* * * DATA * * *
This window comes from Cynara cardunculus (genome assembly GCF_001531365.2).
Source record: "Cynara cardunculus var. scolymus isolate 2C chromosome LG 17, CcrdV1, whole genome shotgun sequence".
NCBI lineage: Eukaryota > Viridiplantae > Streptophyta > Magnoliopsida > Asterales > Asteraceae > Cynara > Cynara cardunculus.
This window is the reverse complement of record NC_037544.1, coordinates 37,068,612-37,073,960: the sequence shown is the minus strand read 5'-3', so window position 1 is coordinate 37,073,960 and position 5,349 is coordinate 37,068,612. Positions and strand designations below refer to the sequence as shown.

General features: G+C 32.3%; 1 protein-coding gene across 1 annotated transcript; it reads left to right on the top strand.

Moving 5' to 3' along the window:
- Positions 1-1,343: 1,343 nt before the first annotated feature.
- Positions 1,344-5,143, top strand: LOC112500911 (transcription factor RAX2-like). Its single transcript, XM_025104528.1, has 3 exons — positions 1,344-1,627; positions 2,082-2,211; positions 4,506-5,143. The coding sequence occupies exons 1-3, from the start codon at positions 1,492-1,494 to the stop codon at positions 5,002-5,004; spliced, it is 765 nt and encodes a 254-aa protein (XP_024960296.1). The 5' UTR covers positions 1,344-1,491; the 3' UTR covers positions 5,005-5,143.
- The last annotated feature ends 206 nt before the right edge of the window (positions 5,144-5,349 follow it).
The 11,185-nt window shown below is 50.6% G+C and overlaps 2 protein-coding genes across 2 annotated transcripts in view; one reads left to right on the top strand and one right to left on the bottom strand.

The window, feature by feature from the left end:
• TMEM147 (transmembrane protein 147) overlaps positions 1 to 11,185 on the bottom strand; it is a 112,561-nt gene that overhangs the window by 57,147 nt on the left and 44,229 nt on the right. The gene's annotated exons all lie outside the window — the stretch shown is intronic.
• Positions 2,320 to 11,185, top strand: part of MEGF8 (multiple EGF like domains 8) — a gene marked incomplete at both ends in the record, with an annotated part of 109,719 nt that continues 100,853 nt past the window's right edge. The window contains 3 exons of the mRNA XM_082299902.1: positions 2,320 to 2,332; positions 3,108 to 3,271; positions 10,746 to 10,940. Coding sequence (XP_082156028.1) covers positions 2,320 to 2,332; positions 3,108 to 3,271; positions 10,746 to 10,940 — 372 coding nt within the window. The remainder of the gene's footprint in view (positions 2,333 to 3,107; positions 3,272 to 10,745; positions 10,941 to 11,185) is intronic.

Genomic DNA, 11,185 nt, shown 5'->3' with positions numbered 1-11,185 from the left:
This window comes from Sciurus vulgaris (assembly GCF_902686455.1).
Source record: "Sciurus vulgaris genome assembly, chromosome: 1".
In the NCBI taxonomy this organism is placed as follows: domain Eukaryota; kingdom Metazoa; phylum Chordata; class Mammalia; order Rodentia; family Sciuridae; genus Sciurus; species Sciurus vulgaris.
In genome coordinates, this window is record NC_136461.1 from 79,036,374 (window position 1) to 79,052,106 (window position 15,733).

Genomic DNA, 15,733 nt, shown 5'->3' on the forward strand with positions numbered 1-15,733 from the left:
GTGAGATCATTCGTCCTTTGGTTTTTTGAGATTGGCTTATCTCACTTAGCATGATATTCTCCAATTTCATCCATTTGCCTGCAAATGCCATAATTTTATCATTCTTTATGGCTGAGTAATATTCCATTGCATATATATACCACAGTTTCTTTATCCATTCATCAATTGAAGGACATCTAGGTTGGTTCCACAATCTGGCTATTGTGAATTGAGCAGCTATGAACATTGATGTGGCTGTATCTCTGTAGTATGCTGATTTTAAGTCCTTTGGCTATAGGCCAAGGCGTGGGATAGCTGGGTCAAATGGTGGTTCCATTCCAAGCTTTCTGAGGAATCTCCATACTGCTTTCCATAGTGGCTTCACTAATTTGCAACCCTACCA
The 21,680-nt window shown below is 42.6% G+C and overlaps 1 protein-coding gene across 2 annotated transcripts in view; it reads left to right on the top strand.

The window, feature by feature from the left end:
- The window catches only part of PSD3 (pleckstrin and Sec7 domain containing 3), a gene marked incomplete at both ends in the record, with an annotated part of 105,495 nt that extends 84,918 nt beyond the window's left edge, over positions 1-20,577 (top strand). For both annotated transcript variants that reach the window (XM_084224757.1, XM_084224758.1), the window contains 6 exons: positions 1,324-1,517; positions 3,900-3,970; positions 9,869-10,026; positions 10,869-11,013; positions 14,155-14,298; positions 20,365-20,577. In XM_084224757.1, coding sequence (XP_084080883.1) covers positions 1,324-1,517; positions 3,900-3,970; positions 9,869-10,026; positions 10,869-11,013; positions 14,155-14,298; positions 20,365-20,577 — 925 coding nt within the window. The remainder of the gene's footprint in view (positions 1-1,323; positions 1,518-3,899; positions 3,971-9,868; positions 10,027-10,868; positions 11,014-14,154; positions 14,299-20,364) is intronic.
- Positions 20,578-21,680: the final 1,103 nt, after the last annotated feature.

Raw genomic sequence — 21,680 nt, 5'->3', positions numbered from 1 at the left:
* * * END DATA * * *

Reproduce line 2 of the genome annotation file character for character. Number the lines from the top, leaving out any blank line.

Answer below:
Source record: "Cynara cardunculus var. scolymus isolate 2C chromosome LG 17, CcrdV1, whole genome shotgun sequence".